That is helpful information - do you know off hand if DST works around that when the change actually occurs? –  Shane Fulmer Jun 5 '09 at 20:01

Hmm. Do you expect to actually have to change time zone while the app is running? I wouldn't be surprised if the framework cached it after it's first fetched.

I would set the time zone on the device, change the time to "just before the change to DST", run the app and check that it's reporting times correctly. Then change the time to "just before the change out of DST".

Bear in mind that depending on your device and the age of its time zone database, it may not know about the change to DST in the US a few years ago. (Ah, time zones. Gotta love 'em.)

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Well the issue is not necessarily changing the timezone while the app is running, that's just my way to try to test DST (is there a better way?). But for some reason it seems like it is cached so that when I use ToLocalTime it is still pulling the time from the old timezone. –  Shane Fulmer Jun 5 '09 at 19:50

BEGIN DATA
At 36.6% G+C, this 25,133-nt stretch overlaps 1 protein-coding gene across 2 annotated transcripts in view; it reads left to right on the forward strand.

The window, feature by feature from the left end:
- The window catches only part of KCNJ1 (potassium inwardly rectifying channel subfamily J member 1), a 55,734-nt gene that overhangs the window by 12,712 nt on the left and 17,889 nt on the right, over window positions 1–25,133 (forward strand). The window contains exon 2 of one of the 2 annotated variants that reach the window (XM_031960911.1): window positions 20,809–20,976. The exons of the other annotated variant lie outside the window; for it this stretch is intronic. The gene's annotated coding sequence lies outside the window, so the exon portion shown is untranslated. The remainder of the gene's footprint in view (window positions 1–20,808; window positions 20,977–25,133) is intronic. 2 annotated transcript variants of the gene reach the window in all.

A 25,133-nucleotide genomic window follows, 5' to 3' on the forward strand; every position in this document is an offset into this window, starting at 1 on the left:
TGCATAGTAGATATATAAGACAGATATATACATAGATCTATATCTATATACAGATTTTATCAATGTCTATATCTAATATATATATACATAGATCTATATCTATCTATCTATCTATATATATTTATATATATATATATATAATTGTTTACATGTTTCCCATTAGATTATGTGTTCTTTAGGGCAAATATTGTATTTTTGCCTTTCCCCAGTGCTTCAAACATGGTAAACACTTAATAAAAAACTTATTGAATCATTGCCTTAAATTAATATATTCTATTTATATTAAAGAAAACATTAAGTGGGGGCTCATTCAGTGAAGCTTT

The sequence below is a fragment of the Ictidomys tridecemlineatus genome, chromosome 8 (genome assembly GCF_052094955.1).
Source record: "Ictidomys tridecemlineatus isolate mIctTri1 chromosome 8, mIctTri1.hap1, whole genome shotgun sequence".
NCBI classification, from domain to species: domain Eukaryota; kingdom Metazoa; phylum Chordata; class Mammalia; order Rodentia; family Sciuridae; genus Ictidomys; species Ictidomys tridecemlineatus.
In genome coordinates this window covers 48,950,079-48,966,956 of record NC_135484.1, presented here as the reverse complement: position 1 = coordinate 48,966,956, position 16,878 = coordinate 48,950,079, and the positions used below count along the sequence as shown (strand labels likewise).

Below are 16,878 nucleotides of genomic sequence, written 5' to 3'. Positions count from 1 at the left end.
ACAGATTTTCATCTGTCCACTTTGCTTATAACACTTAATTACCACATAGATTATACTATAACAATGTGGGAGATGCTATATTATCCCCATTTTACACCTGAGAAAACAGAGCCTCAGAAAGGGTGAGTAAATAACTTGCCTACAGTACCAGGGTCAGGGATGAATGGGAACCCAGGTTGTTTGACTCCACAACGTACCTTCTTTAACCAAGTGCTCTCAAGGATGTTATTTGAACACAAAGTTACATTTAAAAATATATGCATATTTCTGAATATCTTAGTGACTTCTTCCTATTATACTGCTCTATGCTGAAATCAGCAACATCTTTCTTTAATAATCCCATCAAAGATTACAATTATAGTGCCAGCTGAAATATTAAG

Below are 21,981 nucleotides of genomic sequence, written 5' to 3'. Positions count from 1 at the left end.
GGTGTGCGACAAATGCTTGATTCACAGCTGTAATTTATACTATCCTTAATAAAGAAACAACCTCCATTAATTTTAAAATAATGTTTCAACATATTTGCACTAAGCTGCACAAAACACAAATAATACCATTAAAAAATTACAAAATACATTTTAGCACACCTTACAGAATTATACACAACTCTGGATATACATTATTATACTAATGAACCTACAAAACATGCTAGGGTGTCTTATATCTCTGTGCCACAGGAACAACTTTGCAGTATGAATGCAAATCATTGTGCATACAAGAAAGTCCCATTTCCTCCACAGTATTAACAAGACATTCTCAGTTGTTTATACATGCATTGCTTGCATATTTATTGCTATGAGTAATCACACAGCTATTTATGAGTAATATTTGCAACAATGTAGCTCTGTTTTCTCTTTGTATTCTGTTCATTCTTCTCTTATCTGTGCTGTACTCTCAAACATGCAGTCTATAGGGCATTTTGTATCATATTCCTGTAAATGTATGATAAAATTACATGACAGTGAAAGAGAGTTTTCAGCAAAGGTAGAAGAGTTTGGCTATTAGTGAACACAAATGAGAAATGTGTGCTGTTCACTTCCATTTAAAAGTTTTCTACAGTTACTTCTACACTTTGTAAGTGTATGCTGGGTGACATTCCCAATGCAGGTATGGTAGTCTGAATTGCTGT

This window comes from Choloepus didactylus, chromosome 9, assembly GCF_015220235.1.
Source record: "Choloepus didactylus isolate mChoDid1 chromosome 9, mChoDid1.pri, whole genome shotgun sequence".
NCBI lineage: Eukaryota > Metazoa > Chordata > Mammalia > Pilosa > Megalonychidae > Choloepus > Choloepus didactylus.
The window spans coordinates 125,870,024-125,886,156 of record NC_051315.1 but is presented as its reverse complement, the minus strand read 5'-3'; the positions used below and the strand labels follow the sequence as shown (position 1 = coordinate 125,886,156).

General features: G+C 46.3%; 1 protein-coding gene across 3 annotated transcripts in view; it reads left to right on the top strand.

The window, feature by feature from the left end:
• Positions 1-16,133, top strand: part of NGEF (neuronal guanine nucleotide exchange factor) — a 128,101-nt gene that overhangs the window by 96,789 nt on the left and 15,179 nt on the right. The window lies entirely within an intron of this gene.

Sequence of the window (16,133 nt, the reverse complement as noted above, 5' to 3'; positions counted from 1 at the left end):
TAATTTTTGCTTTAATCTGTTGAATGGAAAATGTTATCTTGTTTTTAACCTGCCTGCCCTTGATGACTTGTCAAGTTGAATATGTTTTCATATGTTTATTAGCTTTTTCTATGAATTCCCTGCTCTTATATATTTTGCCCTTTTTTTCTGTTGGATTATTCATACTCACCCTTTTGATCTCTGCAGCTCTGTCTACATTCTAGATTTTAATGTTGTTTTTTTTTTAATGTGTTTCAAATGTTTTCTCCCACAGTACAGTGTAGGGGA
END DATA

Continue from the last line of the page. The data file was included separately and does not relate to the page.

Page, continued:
My point is that if changing the time zone isn't something you need to worry about in real life, but it messes up your testing, then don't do it in your testing :) I know it's a pain to stop the app, change the settings, restart it, wait for an hour and a half (so you go over the complete transition period) and then change it again etc, but I suspect it'll be easier than fiddling with the code to avoid the caching issue. Of course there could be an easy solution about to be posted :) –  Jon Skeet Jun 5 '09 at 19:52
    
I agree that it would be easy to stop the app and reload so that it gets the correct time, but that's not feasible for this application. It needs to run through DST unfortunately. –  Shane Fulmer Jun 5 '09 at 19:57
    
I think you misunderstood me. When I say "time zone" I mean something like "Europe/London", which is in UTC in Winter and UTC+1 for summer. You leave it like that and the DST just changes automatically. The time zone itself doesn't change just because the current offset from UTC does :) –  Jon Skeet Jun 5 '09 at 20:23
    
Right, I understand that the timezone doesn't change when DST changes. I just wasn't sure if ToLocalTime was going to take that into account. Thank you for you testing scenario, for some reason I didn't think of that. :) –  Shane Fulmer Jun 5 '09 at 20:41